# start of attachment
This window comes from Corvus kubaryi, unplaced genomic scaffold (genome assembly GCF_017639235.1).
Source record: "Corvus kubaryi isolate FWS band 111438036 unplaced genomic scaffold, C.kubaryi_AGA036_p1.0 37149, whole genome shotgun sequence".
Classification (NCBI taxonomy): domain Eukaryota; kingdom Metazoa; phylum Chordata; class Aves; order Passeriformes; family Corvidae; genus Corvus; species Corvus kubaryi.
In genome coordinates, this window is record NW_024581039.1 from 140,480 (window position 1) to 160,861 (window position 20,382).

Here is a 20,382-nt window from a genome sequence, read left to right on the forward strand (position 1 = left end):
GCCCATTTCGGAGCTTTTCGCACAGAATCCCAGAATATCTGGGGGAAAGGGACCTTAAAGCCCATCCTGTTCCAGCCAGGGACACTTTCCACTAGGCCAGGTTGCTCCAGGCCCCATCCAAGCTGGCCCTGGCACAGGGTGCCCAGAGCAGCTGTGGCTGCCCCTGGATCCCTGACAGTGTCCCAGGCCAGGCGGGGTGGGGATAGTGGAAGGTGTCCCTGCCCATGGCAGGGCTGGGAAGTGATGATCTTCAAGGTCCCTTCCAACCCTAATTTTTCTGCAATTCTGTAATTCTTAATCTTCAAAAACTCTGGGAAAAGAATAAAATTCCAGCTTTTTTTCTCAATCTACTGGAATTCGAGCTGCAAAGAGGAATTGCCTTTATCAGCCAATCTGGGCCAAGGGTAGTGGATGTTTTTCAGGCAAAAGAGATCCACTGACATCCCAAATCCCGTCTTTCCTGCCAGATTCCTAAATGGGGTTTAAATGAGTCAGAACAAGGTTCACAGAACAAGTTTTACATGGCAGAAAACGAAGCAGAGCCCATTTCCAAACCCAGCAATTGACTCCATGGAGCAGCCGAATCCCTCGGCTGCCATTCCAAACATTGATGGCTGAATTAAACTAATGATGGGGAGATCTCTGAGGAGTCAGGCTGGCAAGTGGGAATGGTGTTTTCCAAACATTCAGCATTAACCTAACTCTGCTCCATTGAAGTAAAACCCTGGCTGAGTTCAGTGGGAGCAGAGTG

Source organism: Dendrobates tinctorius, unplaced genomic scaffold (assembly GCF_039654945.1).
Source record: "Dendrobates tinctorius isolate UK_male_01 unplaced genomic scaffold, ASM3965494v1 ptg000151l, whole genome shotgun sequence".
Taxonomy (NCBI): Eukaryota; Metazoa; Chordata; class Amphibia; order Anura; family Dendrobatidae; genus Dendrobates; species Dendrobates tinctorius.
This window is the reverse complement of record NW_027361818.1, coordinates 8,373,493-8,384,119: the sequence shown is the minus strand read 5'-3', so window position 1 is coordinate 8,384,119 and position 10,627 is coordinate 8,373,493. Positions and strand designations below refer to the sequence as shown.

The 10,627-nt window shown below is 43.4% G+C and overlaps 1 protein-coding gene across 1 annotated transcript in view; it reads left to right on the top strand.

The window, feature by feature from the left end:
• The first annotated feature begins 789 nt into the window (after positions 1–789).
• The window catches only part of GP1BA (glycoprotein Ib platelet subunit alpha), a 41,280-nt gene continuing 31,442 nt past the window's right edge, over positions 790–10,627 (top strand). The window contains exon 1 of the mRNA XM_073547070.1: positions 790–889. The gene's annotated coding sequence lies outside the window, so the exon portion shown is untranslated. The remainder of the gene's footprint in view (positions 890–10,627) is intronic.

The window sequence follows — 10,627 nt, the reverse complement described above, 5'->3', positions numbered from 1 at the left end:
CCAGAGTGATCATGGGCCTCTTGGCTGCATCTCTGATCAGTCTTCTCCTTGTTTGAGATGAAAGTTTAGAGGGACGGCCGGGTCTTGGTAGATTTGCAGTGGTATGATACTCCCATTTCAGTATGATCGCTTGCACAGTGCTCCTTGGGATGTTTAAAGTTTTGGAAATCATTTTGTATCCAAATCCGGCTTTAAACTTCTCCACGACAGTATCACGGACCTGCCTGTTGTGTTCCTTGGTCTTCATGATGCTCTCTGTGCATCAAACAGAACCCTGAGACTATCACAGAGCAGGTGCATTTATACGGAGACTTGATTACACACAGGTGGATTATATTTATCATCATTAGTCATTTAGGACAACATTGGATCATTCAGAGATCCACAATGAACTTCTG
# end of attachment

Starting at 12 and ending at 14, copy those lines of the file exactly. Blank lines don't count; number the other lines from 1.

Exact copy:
The window, feature by feature from the left end:
• The first annotated feature begins 789 nt into the window (after positions 1–789).
• The window catches only part of GP1BA (glycoprotein Ib platelet subunit alpha), a 41,280-nt gene continuing 31,442 nt past the window's right edge, over positions 790–10,627 (top strand). The window contains exon 1 of the mRNA XM_073547070.1: positions 790–889. The gene's annotated coding sequence lies outside the window, so the exon portion shown is untranslated. The remainder of the gene's footprint in view (positions 890–10,627) is intronic.